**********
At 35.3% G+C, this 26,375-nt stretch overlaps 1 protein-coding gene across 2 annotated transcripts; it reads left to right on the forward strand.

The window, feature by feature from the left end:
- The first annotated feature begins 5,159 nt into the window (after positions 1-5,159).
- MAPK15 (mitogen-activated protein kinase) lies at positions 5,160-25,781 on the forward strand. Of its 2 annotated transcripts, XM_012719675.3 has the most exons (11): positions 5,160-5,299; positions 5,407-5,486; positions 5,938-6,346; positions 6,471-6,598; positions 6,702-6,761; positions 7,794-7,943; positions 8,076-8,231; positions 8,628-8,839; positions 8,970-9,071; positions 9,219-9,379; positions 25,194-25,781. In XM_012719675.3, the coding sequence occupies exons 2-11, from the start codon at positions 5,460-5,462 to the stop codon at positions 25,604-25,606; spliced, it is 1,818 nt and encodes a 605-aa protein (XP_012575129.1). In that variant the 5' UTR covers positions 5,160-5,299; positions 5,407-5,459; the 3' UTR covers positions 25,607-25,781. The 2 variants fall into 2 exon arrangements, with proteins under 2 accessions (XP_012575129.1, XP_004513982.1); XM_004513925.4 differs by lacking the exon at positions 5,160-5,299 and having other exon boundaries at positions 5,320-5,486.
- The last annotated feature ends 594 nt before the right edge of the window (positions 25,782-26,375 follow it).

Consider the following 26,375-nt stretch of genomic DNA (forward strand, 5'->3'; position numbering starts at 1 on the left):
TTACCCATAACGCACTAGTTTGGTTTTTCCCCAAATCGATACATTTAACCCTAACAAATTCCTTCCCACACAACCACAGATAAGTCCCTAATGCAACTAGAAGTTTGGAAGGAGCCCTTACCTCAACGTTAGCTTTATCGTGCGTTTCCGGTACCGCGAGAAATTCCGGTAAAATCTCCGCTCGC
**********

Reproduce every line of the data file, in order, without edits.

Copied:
At 35.3% G+C, this 26,375-nt stretch overlaps 1 protein-coding gene across 2 annotated transcripts; it reads left to right on the forward strand.

The window, feature by feature from the left end:
- The first annotated feature begins 5,159 nt into the window (after positions 1-5,159).
- MAPK15 (mitogen-activated protein kinase) lies at positions 5,160-25,781 on the forward strand. Of its 2 annotated transcripts, XM_012719675.3 has the most exons (11): positions 5,160-5,299; positions 5,407-5,486; positions 5,938-6,346; positions 6,471-6,598; positions 6,702-6,761; positions 7,794-7,943; positions 8,076-8,231; positions 8,628-8,839; positions 8,970-9,071; positions 9,219-9,379; positions 25,194-25,781. In XM_012719675.3, the coding sequence occupies exons 2-11, from the start codon at positions 5,460-5,462 to the stop codon at positions 25,604-25,606; spliced, it is 1,818 nt and encodes a 605-aa protein (XP_012575129.1). In that variant the 5' UTR covers positions 5,160-5,299; positions 5,407-5,459; the 3' UTR covers positions 25,607-25,781. The 2 variants fall into 2 exon arrangements, with proteins under 2 accessions (XP_012575129.1, XP_004513982.1); XM_004513925.4 differs by lacking the exon at positions 5,160-5,299 and having other exon boundaries at positions 5,320-5,486.
- The last annotated feature ends 594 nt before the right edge of the window (positions 25,782-26,375 follow it).

Consider the following 26,375-nt stretch of genomic DNA (forward strand, 5'->3'; position numbering starts at 1 on the left):
TTACCCATAACGCACTAGTTTGGTTTTTCCCCAAATCGATACATTTAACCCTAACAAATTCCTTCCCACACAACCACAGATAAGTCCCTAATGCAACTAGAAGTTTGGAAGGAGCCCTTACCTCAACGTTAGCTTTATCGTGCGTTTCCGGTACCGCGAGAAATTCCGGTAAAATCTCCGCTCGC